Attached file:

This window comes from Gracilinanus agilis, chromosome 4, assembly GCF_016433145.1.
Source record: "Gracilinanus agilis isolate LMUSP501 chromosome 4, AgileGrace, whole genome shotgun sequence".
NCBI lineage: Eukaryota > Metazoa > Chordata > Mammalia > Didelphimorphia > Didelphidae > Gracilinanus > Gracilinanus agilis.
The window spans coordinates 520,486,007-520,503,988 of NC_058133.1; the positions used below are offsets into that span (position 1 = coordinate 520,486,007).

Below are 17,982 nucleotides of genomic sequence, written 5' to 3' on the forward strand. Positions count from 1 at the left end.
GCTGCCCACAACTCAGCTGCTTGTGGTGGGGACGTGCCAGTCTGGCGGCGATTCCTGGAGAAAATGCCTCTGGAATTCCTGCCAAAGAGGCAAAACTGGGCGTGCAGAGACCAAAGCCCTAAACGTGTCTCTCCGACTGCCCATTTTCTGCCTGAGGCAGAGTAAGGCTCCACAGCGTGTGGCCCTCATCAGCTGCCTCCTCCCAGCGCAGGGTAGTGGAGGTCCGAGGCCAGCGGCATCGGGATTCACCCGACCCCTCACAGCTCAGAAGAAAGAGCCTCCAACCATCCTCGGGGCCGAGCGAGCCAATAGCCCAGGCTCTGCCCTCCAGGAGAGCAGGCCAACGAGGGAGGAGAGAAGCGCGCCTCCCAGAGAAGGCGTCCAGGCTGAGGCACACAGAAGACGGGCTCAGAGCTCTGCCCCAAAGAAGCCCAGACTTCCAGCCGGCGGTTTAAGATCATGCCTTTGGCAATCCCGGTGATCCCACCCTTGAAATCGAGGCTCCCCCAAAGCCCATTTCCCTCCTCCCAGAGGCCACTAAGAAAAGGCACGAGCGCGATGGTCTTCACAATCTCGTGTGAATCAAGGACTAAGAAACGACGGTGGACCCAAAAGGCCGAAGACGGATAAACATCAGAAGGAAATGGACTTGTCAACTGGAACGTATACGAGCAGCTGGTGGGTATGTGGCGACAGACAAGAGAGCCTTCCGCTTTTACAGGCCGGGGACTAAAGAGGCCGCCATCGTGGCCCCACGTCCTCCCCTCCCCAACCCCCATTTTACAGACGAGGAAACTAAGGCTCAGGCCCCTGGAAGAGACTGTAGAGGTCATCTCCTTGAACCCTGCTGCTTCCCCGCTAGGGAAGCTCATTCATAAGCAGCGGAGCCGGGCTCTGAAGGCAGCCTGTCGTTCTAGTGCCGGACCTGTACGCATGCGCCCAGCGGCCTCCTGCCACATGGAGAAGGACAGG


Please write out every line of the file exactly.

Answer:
This window comes from Gracilinanus agilis, chromosome 4, assembly GCF_016433145.1.
Source record: "Gracilinanus agilis isolate LMUSP501 chromosome 4, AgileGrace, whole genome shotgun sequence".
NCBI lineage: Eukaryota > Metazoa > Chordata > Mammalia > Didelphimorphia > Didelphidae > Gracilinanus > Gracilinanus agilis.
The window spans coordinates 520,486,007-520,503,988 of NC_058133.1; the positions used below are offsets into that span (position 1 = coordinate 520,486,007).

Below are 17,982 nucleotides of genomic sequence, written 5' to 3' on the forward strand. Positions count from 1 at the left end.
GCTGCCCACAACTCAGCTGCTTGTGGTGGGGACGTGCCAGTCTGGCGGCGATTCCTGGAGAAAATGCCTCTGGAATTCCTGCCAAAGAGGCAAAACTGGGCGTGCAGAGACCAAAGCCCTAAACGTGTCTCTCCGACTGCCCATTTTCTGCCTGAGGCAGAGTAAGGCTCCACAGCGTGTGGCCCTCATCAGCTGCCTCCTCCCAGCGCAGGGTAGTGGAGGTCCGAGGCCAGCGGCATCGGGATTCACCCGACCCCTCACAGCTCAGAAGAAAGAGCCTCCAACCATCCTCGGGGCCGAGCGAGCCAATAGCCCAGGCTCTGCCCTCCAGGAGAGCAGGCCAACGAGGGAGGAGAGAAGCGCGCCTCCCAGAGAAGGCGTCCAGGCTGAGGCACACAGAAGACGGGCTCAGAGCTCTGCCCCAAAGAAGCCCAGACTTCCAGCCGGCGGTTTAAGATCATGCCTTTGGCAATCCCGGTGATCCCACCCTTGAAATCGAGGCTCCCCCAAAGCCCATTTCCCTCCTCCCAGAGGCCACTAAGAAAAGGCACGAGCGCGATGGTCTTCACAATCTCGTGTGAATCAAGGACTAAGAAACGACGGTGGACCCAAAAGGCCGAAGACGGATAAACATCAGAAGGAAATGGACTTGTCAACTGGAACGTATACGAGCAGCTGGTGGGTATGTGGCGACAGACAAGAGAGCCTTCCGCTTTTACAGGCCGGGGACTAAAGAGGCCGCCATCGTGGCCCCACGTCCTCCCCTCCCCAACCCCCATTTTACAGACGAGGAAACTAAGGCTCAGGCCCCTGGAAGAGACTGTAGAGGTCATCTCCTTGAACCCTGCTGCTTCCCCGCTAGGGAAGCTCATTCATAAGCAGCGGAGCCGGGCTCTGAAGGCAGCCTGTCGTTCTAGTGCCGGACCTGTACGCATGCGCCCAGCGGCCTCCTGCCACATGGAGAAGGACAGG